Stolen, by-the-way, from Balloon Juice.
Recently in George W. Bush Category
Stolen, by-the-way, from Balloon Juice.
Actually, I think it's because with every purchase you get a free box of Crayolas for added coloring fun.SNAP!
That one is going to leave a mark.
Congratulations Mr. Steele, you have earned the coveted "Jackass of the Day Award."
Thank you to Steven Benen of The Washington Monthly for the wonderful graph.
Via Minnesota Independent:
Oh, cue the screaming righties.
God, I am so glad this man is no longer in charge. For eight years all George W. Bush did was cry "Be Afraid." Give him a national microphone, and he resorts right back to crying "Be Afraid."
(Salon.com) While I'm loath to write a top-10 list, if only for fear of falling short of Dave Letterman's legendary bit, I'm making an exception in this first week of 2010 -- a moment when we get to not only make New Year's resolutions, but resolutions for the new decade. As we make those prospective pledges, let's take a moment to look back at the top 10 quotations from the last 10 years -- the ones telling us some painful truths about our country, society and worldview; the ones that might inform us of what we need to do as we move forward.
10. "They frankly own the place." -- Sen. Richard Durbin, D-Ill., in 2009 admitting the taboo about banks' influence in Congress.
9. "Haven't we already given money to rich people ... Shouldn't we be giving money to the middle?" -- President George W. Bush in November 2002, acknowledging to advisors that he knew his tax cuts were giveaways to the super-wealthy.
8. "Keep your government hands off my Medicare." -- Anti-healthcare protester at an August 2009 congressional town hall meeting in South Carolina -- the single most succinct sign that our country has become an idiocracy.
7. "We did this for the show." -- Falcon Heene on Oct. 15, 2009, telling CNN that the Balloon Boy chase was a hoax. The declaration demonstrated that the media's 24-7 knee-jerk sensationalism is irresponsible and proved that America's culture of celebrity aspiration is completely out of control.
6. "As we know, there are known knowns. There are things we know we know. We also know there are known unknowns. That is to say, we know they're some things we do not know. But there're also unknown unknowns; the ones we don't know we don't know." -- Defense Secretary Donald Rumsfeld on Feb. 12, 2002, effectively telling us that the government had no idea what it was doing by invading Iraq.
5. "Bring 'em on." -- President George Bush on July 2, 2003, daring al-Qaida to attack U.S. troops -- yet more proof that the elite defines "toughness" as politicians flippantly sacrificing young American lives for Washington's hubristic ideologies.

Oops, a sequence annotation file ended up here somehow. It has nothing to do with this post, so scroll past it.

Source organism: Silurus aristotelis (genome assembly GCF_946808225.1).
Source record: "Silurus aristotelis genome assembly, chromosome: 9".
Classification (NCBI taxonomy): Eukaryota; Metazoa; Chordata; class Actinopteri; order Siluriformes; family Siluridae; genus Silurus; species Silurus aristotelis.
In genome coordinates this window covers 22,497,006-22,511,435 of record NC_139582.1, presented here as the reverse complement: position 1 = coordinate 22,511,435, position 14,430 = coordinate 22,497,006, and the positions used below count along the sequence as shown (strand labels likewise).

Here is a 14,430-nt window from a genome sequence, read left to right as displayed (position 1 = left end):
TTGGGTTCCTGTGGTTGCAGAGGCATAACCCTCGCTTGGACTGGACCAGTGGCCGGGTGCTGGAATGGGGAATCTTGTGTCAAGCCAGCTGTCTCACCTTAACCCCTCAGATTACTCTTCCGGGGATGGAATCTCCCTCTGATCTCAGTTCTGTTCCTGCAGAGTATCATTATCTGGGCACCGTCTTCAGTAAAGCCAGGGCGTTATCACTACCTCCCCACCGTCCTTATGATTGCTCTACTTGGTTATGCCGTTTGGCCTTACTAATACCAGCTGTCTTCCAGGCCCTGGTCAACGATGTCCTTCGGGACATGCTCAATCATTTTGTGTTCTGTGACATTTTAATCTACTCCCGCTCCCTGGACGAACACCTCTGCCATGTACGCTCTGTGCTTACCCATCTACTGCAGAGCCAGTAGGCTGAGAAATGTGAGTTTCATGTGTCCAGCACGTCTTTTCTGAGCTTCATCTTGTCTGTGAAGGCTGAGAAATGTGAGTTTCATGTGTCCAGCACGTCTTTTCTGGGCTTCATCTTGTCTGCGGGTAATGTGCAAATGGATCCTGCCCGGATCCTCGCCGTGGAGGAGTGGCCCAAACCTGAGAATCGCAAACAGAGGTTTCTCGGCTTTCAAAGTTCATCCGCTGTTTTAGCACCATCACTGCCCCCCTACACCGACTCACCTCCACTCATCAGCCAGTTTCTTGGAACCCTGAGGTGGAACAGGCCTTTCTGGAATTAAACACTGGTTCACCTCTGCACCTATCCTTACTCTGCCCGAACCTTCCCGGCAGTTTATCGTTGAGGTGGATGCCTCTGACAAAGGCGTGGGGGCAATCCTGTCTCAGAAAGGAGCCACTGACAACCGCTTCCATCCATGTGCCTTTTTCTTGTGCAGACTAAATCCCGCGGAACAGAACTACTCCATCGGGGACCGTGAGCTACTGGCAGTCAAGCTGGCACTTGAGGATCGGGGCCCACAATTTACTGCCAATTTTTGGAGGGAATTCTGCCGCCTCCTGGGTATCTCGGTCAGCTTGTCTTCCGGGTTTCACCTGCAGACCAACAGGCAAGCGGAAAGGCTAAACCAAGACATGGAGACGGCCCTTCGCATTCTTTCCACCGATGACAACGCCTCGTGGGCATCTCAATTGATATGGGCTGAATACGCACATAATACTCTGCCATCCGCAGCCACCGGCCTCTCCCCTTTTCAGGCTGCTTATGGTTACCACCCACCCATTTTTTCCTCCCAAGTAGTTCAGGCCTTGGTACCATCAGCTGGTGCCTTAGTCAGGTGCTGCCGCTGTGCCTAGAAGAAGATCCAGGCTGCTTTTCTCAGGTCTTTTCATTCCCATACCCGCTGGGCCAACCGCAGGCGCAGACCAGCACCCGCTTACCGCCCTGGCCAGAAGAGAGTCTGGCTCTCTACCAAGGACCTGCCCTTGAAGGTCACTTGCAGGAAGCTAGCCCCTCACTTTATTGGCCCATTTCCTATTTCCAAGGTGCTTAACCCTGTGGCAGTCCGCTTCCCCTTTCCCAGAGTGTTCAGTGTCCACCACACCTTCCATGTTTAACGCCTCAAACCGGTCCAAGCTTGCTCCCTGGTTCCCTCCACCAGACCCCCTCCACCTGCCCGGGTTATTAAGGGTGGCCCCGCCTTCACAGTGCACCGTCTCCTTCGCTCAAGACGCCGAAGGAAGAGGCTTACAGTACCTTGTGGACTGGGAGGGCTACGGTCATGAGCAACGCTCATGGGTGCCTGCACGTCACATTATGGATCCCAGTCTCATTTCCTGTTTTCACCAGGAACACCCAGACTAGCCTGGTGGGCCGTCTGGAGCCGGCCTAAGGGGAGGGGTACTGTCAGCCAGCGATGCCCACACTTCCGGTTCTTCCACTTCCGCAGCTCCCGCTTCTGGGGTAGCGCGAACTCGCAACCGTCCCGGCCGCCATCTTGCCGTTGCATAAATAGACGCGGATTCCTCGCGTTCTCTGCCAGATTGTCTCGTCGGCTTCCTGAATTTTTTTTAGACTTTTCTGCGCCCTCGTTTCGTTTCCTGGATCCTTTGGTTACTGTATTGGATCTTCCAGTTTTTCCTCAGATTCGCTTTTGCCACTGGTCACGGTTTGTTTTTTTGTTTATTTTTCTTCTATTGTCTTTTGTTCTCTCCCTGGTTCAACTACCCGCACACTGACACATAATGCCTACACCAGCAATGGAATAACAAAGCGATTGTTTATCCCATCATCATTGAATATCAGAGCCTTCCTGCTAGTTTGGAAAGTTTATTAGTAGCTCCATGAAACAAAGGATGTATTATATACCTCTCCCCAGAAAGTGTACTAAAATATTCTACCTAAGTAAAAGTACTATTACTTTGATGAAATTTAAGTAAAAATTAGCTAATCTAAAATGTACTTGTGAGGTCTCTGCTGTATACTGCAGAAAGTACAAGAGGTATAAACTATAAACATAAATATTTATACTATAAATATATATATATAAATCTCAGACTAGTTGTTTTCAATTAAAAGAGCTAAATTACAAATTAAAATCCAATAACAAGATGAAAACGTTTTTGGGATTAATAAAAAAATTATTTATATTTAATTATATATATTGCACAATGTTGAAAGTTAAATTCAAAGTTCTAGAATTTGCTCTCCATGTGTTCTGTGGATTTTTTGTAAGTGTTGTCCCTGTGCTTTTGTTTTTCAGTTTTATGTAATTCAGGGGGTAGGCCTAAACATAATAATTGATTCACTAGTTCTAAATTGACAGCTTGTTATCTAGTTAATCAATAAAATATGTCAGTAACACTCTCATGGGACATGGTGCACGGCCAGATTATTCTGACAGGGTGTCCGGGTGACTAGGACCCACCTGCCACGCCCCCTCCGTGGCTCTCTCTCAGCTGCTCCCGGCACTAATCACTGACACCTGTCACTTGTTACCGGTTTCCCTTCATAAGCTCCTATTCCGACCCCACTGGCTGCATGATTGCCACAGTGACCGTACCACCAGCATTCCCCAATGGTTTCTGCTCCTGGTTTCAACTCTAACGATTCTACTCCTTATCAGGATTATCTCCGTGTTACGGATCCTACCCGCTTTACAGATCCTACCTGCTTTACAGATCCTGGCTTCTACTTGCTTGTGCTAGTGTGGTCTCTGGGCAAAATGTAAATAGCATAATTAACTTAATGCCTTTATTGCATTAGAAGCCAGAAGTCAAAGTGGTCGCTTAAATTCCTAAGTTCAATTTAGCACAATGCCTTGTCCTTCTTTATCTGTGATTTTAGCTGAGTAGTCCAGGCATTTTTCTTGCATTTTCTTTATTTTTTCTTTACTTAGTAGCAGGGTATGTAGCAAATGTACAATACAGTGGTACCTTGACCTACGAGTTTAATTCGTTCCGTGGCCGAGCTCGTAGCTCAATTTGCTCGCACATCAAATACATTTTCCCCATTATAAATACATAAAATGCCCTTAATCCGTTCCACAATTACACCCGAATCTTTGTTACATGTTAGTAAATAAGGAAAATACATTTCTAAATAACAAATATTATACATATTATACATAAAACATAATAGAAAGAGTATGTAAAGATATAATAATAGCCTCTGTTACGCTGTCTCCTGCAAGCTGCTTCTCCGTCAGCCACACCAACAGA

4. "The investment community feels very put-upon. They feel there is no reason why they shouldn't earn $1 million to $200 million a year, and they don't want to be held responsible for the global financial meltdown." -- Daniel Fass, chairman of Obama's financial-industry fundraising party on Oct. 19, 2009, insisting that despite wrecking the economy and then being handed trillions of bailout dollars, Wall Street is a victim.
3. "$500,000 is not a lot of money, particularly if there is no bonus." -- Wall Street compensation consultant James Reda on Feb. 3, 2009, giving the New York Times a good example of just how totally out of touch the super-rich really are.
2. "I didn't campaign on the public option." -- President Obama on Dec. 22, 2009, expecting the public to forget that his presidential campaign platform explicitly promised to pass healthcare legislation giving all Americans "the opportunity to enroll in (a) new public plan."
1. "It doesn't matter." -- Vice President Dick Cheney on Nov. 5, 2006, referring to polls repeatedly showing the majority of Americans oppose the Iraq war -- a sign the ruling class truly does not care about the demands of the public.
These epigrams expose a nation that has internalized and accepted the forces of avarice, corruption, dishonesty, incompetence and insensitivity. Some of them are darkly funny, some of them are gut-wrenchingly sad -- but all of them are warnings. Whether we listen to them or not will be the difference between repeating the last decade's folly or learning from it.
Here's to resolutions for the new decade that finally choose the latter.
About 10 years ago -- before the day that everything changed -- at an AA meeting I said our children are far stronger than we give them credit. I was personally attacked by several of the members that day for having the audacity to trust the safety and well-being of my children. I shook my head in amazement and left it alone, believing they would eventually learn to move away from fear. Little did I know that this was simply a symptom of the fear and cowardice that has already inflicted our nation.